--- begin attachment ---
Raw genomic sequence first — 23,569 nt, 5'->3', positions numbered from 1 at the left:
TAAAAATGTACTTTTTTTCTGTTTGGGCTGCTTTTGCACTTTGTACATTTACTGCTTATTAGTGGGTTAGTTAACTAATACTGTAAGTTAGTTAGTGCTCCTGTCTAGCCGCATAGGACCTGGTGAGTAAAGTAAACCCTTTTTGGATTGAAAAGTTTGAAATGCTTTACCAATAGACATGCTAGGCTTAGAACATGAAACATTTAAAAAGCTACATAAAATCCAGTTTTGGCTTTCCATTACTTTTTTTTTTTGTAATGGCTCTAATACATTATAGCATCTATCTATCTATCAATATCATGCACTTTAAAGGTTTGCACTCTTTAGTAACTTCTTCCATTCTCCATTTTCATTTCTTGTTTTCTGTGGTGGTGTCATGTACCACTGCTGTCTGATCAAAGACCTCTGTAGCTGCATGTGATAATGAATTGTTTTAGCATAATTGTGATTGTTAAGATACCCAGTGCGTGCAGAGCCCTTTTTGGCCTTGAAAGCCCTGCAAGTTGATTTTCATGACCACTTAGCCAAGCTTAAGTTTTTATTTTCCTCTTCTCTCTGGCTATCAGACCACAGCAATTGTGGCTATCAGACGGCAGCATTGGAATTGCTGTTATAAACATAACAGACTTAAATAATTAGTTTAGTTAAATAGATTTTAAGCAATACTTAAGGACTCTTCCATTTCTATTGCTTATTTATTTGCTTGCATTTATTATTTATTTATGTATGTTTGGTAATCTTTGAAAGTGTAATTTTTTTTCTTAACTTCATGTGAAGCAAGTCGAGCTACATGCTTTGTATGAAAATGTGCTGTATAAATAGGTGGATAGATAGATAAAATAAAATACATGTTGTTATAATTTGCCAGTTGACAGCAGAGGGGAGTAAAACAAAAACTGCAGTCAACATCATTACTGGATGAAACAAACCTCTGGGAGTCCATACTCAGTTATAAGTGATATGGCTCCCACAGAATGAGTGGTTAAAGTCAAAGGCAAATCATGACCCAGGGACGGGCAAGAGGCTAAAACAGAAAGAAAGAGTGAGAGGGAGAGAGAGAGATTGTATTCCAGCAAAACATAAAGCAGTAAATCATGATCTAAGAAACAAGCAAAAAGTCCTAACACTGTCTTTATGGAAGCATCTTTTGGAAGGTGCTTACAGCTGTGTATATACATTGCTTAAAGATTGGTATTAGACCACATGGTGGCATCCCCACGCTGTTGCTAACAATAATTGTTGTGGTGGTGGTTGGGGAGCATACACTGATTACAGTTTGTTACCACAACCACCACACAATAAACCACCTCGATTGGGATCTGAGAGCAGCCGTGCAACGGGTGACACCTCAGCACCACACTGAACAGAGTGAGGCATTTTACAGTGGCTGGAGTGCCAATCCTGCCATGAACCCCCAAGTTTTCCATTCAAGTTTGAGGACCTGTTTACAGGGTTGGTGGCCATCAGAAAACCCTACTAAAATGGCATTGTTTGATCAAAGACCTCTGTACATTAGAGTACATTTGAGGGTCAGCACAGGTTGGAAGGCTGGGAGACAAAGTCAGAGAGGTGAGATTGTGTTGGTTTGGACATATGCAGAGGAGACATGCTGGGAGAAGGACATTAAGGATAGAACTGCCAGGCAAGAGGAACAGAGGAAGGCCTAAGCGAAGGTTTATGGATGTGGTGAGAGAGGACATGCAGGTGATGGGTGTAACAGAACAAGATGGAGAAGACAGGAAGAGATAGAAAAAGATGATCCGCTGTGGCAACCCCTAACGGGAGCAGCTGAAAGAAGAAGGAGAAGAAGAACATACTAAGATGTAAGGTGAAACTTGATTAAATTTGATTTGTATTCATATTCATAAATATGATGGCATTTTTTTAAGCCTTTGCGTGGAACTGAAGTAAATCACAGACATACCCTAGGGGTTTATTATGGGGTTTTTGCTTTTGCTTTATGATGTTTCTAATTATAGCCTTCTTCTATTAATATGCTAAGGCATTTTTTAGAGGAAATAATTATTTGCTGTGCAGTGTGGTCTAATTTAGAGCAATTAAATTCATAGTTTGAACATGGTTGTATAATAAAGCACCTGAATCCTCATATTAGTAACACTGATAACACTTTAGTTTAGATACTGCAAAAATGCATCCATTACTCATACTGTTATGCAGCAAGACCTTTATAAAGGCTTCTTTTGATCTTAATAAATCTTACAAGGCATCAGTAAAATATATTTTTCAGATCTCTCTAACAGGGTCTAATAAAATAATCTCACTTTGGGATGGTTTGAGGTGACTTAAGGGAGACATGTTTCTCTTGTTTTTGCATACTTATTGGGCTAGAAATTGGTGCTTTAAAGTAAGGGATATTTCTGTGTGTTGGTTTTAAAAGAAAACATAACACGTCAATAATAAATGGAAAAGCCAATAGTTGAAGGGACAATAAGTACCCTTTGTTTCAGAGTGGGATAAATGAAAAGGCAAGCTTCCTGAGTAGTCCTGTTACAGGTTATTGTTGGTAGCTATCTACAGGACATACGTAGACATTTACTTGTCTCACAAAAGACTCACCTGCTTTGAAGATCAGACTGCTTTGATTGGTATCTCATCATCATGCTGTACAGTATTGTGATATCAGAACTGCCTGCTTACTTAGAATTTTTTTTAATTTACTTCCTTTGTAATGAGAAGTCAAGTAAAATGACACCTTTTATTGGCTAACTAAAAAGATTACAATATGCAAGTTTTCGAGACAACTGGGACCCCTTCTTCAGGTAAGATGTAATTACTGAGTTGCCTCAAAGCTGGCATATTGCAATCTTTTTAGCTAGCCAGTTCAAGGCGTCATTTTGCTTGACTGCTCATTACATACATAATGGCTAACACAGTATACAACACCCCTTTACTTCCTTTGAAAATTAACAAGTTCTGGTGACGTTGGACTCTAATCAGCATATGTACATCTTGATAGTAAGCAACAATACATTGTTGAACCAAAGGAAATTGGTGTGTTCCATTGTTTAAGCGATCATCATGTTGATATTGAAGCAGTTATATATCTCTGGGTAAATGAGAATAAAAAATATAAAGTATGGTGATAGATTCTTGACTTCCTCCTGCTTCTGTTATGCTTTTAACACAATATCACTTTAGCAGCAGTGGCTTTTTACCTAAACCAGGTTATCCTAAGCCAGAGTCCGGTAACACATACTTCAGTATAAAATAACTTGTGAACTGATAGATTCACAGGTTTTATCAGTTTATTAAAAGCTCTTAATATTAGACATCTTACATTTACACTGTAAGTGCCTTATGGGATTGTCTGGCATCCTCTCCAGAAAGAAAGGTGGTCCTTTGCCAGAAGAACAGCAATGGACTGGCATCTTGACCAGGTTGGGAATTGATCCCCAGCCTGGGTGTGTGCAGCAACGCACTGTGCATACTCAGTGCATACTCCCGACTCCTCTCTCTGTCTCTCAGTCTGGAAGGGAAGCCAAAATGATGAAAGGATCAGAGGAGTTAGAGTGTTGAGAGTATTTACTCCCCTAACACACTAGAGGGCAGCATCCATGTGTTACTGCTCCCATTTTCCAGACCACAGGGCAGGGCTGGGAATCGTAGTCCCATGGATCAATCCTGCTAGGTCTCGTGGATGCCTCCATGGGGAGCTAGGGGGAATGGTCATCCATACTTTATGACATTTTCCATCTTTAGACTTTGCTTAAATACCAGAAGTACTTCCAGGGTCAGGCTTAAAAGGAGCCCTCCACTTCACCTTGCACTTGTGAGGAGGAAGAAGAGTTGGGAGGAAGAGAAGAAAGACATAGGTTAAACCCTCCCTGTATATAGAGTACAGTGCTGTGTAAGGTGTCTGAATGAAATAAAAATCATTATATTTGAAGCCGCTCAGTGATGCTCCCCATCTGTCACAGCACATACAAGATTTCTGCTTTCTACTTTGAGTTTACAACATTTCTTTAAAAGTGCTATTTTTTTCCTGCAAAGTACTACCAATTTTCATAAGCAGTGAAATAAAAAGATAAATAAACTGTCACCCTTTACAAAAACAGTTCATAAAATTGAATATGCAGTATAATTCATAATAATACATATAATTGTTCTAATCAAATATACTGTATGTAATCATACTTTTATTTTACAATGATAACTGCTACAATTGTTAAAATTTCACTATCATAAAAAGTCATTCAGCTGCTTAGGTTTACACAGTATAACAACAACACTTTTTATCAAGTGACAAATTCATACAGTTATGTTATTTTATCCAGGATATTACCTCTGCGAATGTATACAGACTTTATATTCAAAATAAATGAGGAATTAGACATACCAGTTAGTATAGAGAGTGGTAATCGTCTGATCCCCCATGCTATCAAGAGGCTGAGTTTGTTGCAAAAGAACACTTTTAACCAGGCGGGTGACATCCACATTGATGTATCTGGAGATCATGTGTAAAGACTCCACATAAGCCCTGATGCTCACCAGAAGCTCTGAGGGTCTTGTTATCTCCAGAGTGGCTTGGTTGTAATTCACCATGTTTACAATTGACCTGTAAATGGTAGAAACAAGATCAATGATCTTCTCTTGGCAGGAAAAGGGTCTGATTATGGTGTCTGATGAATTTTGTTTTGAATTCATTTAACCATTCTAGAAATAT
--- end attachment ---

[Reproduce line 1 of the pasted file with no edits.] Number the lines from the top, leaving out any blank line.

Raw genomic sequence first — 23,569 nt, 5'->3', positions numbered from 1 at the left: